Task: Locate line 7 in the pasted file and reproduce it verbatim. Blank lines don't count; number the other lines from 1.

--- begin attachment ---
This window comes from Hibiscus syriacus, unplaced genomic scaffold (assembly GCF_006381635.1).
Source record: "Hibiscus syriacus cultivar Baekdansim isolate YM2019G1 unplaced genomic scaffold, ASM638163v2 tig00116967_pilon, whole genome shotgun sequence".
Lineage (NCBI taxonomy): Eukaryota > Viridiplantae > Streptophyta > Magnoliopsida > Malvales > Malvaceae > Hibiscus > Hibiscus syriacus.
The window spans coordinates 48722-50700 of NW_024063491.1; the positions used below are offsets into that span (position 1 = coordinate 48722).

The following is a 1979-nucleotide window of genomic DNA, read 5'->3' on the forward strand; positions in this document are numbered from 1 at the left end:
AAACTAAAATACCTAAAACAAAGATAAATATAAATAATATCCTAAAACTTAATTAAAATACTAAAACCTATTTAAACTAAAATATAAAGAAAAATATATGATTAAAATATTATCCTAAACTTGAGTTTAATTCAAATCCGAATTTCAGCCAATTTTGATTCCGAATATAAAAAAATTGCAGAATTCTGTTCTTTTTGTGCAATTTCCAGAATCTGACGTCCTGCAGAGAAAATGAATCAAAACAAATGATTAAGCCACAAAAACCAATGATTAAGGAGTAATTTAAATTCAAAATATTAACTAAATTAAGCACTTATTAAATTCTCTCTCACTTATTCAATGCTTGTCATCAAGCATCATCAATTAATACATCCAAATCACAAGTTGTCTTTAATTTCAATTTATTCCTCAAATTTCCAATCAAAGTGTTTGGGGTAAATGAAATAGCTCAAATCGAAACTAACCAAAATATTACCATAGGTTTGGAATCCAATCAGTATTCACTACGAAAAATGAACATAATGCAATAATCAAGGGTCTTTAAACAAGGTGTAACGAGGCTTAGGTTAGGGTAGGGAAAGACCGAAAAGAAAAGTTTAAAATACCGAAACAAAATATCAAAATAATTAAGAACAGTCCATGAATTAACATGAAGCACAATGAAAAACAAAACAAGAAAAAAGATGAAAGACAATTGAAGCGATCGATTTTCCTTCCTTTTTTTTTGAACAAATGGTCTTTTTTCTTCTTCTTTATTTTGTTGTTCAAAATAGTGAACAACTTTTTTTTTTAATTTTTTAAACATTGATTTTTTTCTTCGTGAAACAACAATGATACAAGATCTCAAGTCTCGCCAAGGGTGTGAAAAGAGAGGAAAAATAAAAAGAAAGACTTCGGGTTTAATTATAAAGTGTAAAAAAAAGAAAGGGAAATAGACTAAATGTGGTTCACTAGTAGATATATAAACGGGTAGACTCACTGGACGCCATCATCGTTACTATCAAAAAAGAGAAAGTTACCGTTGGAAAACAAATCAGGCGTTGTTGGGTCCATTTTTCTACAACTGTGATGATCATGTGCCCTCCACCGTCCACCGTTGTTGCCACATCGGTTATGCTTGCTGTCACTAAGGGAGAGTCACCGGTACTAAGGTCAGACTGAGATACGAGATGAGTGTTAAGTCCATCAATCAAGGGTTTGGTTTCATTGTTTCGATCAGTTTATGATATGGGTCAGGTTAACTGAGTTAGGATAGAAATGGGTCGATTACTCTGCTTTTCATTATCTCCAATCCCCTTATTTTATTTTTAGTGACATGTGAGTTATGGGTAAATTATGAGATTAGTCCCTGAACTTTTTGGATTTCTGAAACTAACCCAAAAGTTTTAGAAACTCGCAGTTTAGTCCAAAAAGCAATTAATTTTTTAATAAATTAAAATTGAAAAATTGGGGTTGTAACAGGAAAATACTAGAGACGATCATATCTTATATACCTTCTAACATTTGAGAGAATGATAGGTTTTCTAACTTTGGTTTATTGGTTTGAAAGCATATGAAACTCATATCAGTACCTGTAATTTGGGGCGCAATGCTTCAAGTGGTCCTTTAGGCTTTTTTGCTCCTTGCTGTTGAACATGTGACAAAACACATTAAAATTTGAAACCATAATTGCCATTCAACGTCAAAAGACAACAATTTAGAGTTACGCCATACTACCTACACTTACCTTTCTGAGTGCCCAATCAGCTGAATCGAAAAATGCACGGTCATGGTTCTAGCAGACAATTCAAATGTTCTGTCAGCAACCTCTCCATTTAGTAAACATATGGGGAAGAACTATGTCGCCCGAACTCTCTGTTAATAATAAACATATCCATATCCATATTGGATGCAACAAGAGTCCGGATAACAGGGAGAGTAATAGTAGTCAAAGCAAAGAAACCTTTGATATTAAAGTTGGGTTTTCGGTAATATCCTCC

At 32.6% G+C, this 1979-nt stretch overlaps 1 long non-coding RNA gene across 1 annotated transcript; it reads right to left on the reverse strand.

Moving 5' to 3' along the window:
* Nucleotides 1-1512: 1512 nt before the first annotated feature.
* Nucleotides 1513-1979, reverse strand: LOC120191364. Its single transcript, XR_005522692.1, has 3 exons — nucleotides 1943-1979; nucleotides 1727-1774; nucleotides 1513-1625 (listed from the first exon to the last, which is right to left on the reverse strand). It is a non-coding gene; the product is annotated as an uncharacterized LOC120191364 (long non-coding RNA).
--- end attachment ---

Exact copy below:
At 32.6% G+C, this 1979-nt stretch overlaps 1 long non-coding RNA gene across 1 annotated transcript; it reads right to left on the reverse strand.